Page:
Legal Blog

The Weekly Scenario: Requesting A Company to Turn Over A Decendant’s Photos in Digital Accounts

Question:  Can an executor request a company (e.g., Apple) to turn over a decedent’s photographs stored in his digital accounts (e.g., iTunes and I Cloud)?

Answer:  If there is no provision in the decedent’s Will specifically authorizing the executor to access the decedent’s digital account (and sometimes despite such a provision), the default rule is generally the (Revised) Uniform Fiduciary Access to Digital Assets Act.

The Revised Act addresses many of these concerns of an executor in terms of access to digital assets. It also prioritizes the document that would control some of these issues. Here are some of the key changes that the act addresses:

  • An executor does not have authority over the content of electronic communications (private email, tweets, chats), unless the deceased person explicitly consented to disclosure.
  • An executor can get access to other types of digital assets, such as photographs or an eBay or PayPal account.
  • The first place to look for authority to disclose digital assets is an “online tool,” separate from terms of service, through which users during their lifetimes can determine the extent to which their digital assets are revealed to third parties, including fiduciaries. (On Facebook, for example, the online tool is known as Facebook Legacy Contact.) If a user has provided direction through the online tool, it will supersede conflicting directives, including those in a Will.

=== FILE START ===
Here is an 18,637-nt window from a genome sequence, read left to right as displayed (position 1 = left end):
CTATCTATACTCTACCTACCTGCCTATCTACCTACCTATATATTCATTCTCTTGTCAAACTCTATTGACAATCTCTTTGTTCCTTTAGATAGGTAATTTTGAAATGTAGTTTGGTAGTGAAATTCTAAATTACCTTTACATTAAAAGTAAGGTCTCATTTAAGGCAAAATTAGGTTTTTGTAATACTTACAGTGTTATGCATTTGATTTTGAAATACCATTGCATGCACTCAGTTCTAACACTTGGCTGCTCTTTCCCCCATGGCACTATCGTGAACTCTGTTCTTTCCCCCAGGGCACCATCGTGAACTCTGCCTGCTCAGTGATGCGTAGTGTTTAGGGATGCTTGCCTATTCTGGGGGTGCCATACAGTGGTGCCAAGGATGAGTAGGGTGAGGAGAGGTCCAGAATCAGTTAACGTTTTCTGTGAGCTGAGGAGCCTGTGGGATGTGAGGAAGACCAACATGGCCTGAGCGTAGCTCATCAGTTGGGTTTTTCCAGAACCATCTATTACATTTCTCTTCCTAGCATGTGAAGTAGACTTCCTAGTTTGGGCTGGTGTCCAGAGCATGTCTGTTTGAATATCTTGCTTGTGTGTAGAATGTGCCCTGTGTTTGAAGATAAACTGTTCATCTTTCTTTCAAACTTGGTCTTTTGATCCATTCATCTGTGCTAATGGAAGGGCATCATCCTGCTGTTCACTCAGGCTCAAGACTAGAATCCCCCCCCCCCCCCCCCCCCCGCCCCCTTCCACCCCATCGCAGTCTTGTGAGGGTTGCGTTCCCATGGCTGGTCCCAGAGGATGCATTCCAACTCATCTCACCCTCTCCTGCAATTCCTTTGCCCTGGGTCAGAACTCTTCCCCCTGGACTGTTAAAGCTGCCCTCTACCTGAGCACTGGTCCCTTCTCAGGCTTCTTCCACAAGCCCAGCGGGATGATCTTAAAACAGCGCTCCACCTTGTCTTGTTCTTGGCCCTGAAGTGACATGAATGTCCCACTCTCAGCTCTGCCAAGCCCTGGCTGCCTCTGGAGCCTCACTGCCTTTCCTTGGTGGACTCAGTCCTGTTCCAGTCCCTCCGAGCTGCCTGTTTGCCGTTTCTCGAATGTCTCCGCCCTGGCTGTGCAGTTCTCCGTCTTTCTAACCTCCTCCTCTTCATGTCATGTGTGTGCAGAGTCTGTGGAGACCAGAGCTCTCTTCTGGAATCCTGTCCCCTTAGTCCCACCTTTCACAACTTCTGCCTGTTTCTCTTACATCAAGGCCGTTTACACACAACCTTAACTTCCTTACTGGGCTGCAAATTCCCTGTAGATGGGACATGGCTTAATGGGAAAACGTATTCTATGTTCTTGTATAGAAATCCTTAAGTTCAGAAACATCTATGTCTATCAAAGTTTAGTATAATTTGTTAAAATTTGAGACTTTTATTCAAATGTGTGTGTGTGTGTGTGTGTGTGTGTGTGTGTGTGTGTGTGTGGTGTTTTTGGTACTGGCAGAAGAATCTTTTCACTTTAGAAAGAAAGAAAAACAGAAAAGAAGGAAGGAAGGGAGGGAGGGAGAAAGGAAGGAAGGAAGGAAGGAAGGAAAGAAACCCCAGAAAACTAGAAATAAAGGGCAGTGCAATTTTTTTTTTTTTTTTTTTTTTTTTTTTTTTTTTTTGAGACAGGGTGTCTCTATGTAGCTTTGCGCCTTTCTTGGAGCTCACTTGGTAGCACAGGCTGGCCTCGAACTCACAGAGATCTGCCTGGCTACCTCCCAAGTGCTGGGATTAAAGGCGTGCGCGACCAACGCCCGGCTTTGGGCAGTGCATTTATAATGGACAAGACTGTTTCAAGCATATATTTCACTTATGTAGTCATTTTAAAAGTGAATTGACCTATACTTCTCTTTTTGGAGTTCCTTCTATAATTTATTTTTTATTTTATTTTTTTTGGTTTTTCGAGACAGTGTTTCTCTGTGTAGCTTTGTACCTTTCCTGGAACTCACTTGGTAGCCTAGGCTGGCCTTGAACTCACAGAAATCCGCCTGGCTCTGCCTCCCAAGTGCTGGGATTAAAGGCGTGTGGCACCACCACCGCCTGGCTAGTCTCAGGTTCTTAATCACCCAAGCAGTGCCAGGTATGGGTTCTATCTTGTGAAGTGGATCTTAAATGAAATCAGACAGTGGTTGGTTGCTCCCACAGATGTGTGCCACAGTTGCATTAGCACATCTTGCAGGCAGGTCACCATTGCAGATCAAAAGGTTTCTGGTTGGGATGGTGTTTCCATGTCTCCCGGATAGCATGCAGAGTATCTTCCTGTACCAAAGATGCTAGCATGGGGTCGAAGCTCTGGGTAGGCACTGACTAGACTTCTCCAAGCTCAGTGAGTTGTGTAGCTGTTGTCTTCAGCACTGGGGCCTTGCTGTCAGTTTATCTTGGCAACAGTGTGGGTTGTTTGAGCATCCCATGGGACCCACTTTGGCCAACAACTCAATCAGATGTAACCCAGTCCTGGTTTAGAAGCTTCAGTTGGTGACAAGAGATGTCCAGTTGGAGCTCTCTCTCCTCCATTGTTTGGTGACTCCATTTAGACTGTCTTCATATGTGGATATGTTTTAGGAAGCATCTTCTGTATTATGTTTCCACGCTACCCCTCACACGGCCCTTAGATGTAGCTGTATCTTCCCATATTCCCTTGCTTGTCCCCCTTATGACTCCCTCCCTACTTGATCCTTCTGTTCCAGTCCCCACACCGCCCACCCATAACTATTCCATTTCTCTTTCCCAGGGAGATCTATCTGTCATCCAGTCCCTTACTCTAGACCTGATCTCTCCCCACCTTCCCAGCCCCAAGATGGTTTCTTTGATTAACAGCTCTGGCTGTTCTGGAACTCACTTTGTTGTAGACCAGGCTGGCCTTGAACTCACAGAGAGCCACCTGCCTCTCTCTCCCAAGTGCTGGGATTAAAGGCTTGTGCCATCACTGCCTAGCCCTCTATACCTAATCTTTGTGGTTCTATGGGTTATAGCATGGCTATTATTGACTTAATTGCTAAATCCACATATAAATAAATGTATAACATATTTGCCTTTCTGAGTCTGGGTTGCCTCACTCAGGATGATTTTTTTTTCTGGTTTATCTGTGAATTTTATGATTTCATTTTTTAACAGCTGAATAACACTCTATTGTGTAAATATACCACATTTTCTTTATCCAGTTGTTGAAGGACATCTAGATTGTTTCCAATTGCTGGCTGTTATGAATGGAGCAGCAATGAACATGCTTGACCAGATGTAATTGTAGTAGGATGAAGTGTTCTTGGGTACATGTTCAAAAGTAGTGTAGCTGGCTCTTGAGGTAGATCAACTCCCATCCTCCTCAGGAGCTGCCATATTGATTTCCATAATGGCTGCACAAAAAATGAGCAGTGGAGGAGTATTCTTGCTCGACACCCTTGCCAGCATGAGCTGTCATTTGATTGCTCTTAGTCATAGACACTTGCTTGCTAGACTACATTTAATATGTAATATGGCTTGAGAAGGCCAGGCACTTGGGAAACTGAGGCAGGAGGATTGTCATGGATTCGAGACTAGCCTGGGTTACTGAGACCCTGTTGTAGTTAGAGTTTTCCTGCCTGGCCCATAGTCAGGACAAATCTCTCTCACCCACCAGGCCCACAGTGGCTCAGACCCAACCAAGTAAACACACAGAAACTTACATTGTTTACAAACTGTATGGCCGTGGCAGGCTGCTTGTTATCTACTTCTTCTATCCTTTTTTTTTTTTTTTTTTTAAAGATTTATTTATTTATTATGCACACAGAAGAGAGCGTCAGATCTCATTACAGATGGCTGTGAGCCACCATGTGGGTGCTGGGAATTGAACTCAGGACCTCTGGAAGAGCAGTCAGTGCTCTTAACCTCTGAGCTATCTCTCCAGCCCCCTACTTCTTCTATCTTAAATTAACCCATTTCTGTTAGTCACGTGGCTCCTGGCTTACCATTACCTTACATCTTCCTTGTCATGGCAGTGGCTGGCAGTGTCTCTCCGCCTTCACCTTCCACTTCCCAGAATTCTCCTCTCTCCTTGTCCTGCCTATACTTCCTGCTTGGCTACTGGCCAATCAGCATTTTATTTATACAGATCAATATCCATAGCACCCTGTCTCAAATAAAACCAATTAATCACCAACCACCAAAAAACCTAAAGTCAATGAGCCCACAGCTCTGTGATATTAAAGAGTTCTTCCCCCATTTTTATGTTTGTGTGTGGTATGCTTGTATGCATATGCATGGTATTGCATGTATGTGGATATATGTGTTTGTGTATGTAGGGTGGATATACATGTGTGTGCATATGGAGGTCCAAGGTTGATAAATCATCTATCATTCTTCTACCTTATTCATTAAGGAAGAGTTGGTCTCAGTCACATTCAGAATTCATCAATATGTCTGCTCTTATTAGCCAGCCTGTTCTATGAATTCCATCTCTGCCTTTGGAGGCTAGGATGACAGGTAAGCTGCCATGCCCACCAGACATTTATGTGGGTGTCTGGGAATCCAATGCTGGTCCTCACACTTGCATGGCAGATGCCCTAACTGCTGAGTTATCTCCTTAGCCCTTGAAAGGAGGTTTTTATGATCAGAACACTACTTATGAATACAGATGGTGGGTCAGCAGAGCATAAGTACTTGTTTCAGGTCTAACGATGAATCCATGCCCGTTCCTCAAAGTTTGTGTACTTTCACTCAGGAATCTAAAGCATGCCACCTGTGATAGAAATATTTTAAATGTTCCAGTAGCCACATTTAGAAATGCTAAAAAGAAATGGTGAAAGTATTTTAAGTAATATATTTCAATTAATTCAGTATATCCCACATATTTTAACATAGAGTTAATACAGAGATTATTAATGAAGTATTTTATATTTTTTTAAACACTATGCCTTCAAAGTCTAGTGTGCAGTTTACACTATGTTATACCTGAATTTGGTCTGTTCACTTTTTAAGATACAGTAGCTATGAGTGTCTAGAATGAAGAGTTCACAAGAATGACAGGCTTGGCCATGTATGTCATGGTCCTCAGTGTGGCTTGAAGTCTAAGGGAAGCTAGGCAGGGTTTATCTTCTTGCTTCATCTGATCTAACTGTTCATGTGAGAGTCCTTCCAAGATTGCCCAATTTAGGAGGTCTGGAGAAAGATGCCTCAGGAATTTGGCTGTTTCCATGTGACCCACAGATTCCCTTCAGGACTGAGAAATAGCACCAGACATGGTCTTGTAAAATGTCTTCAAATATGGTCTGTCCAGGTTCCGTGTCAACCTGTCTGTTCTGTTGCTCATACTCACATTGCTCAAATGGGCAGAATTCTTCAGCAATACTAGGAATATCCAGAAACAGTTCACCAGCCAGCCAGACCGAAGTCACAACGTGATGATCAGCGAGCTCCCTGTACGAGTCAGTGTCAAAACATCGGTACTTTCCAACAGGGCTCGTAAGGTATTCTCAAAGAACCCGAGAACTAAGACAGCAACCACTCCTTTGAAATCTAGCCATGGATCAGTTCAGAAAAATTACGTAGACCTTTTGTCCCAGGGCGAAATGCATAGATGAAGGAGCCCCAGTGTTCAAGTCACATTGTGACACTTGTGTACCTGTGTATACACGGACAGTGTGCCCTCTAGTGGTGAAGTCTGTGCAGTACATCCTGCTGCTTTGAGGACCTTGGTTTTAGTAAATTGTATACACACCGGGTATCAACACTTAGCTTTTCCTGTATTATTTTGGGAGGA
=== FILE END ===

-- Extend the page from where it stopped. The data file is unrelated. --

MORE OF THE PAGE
• Look to the decedent’s or incapacitated person’s Will, trust or power of attorney to see what explicit instructions and authority, if any, are given.
  • If an executor, Trustee or agent does not have explicit permission through a Will, trust, or power of attorney, look to the terms-of–service agreements to see the rules regarding access to a deceased or incapacitated person’s account.
  • If the terms of service do not cover the issue, the Revised Act’s default rules apply.  Those default rules recognize multiple types of digital assets.  For certain digital assets, the Revised Act gives fiduciaries unrestricted access.  However, other types of electronic communications, the statute only gives fiduciaries very limited access, if anything.
  • Fiduciaries may request court orders if necessary.  In general, access is only granted to assets that are “reasonably necessary” for wrapping up the estate.

Comment:  It is best if you specifically state what you want to happen to your digital assets in the event of death or disability.  You should also leave specific instructions about how to access digital accounts (i.e.,usernames and passwords).


As always, if you have any questions or would like to learn more, please contact Steve Shane at or 301.575.0313.


Steve Shane Casual | 301.575.0313

Steve Shane provides strategic counseling to clients in need of estate administration, charitable giving and business continuity planning while minimizing estate, gift, and generation-skipping transfer tax exposure. He offers legal guidance to clients on asset protection and the proper disposition of assets in accordance with the client’s objectives, while employing tax planning techniques such as the use of irrevocable trusts, life insurance planning, lifetime gifts and charitable trust. He is also experienced with drafting documents for business planning, the incorporation and application for exemption for Private Foundations and the administration of decedents’ estates.





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